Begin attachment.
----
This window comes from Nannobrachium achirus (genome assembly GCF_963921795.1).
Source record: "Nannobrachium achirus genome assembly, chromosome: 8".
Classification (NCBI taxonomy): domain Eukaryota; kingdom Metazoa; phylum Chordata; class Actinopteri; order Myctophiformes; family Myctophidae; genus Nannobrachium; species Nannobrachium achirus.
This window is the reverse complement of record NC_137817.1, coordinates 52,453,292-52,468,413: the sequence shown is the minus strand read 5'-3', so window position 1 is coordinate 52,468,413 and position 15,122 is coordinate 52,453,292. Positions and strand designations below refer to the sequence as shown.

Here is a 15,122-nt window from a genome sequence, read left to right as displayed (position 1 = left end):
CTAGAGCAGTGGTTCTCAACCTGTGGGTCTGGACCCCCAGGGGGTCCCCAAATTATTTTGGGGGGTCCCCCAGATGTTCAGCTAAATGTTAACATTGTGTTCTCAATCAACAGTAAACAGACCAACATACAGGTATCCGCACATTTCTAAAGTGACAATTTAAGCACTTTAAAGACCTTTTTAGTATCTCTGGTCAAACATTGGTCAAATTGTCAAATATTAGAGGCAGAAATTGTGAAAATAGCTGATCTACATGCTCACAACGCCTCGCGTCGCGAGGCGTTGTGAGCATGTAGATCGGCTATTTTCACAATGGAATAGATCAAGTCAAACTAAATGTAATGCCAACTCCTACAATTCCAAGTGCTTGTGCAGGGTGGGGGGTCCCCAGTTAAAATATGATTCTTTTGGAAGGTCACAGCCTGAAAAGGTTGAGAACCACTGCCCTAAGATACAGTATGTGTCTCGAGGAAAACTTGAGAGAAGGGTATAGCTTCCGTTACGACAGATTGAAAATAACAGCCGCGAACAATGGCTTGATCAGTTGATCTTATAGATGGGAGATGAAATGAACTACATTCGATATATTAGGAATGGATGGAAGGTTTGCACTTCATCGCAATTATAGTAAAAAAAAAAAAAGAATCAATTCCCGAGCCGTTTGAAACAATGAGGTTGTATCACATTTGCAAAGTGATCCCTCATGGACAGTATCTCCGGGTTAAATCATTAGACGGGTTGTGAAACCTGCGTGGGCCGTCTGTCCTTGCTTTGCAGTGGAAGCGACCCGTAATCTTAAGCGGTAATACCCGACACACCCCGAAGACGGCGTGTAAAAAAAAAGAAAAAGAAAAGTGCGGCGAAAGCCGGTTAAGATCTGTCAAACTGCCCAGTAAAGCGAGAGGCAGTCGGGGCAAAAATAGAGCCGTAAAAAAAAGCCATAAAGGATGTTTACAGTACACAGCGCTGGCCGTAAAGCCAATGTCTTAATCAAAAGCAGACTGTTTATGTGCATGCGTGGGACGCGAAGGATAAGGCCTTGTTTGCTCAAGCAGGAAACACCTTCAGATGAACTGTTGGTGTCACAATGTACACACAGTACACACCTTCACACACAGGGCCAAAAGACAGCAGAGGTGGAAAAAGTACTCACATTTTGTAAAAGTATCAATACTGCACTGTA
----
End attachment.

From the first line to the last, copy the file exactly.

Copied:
This window comes from Nannobrachium achirus (genome assembly GCF_963921795.1).
Source record: "Nannobrachium achirus genome assembly, chromosome: 8".
Classification (NCBI taxonomy): domain Eukaryota; kingdom Metazoa; phylum Chordata; class Actinopteri; order Myctophiformes; family Myctophidae; genus Nannobrachium; species Nannobrachium achirus.
This window is the reverse complement of record NC_137817.1, coordinates 52,453,292-52,468,413: the sequence shown is the minus strand read 5'-3', so window position 1 is coordinate 52,468,413 and position 15,122 is coordinate 52,453,292. Positions and strand designations below refer to the sequence as shown.

Here is a 15,122-nt window from a genome sequence, read left to right as displayed (position 1 = left end):
CTAGAGCAGTGGTTCTCAACCTGTGGGTCTGGACCCCCAGGGGGTCCCCAAATTATTTTGGGGGGTCCCCCAGATGTTCAGCTAAATGTTAACATTGTGTTCTCAATCAACAGTAAACAGACCAACATACAGGTATCCGCACATTTCTAAAGTGACAATTTAAGCACTTTAAAGACCTTTTTAGTATCTCTGGTCAAACATTGGTCAAATTGTCAAATATTAGAGGCAGAAATTGTGAAAATAGCTGATCTACATGCTCACAACGCCTCGCGTCGCGAGGCGTTGTGAGCATGTAGATCGGCTATTTTCACAATGGAATAGATCAAGTCAAACTAAATGTAATGCCAACTCCTACAATTCCAAGTGCTTGTGCAGGGTGGGGGGTCCCCAGTTAAAATATGATTCTTTTGGAAGGTCACAGCCTGAAAAGGTTGAGAACCACTGCCCTAAGATACAGTATGTGTCTCGAGGAAAACTTGAGAGAAGGGTATAGCTTCCGTTACGACAGATTGAAAATAACAGCCGCGAACAATGGCTTGATCAGTTGATCTTATAGATGGGAGATGAAATGAACTACATTCGATATATTAGGAATGGATGGAAGGTTTGCACTTCATCGCAATTATAGTAAAAAAAAAAAAAGAATCAATTCCCGAGCCGTTTGAAACAATGAGGTTGTATCACATTTGCAAAGTGATCCCTCATGGACAGTATCTCCGGGTTAAATCATTAGACGGGTTGTGAAACCTGCGTGGGCCGTCTGTCCTTGCTTTGCAGTGGAAGCGACCCGTAATCTTAAGCGGTAATACCCGACACACCCCGAAGACGGCGTGTAAAAAAAAAGAAAAAGAAAAGTGCGGCGAAAGCCGGTTAAGATCTGTCAAACTGCCCAGTAAAGCGAGAGGCAGTCGGGGCAAAAATAGAGCCGTAAAAAAAAGCCATAAAGGATGTTTACAGTACACAGCGCTGGCCGTAAAGCCAATGTCTTAATCAAAAGCAGACTGTTTATGTGCATGCGTGGGACGCGAAGGATAAGGCCTTGTTTGCTCAAGCAGGAAACACCTTCAGATGAACTGTTGGTGTCACAATGTACACACAGTACACACCTTCACACACAGGGCCAAAAGACAGCAGAGGTGGAAAAAGTACTCACATTTTGTAAAAGTATCAATACTGCACTGTA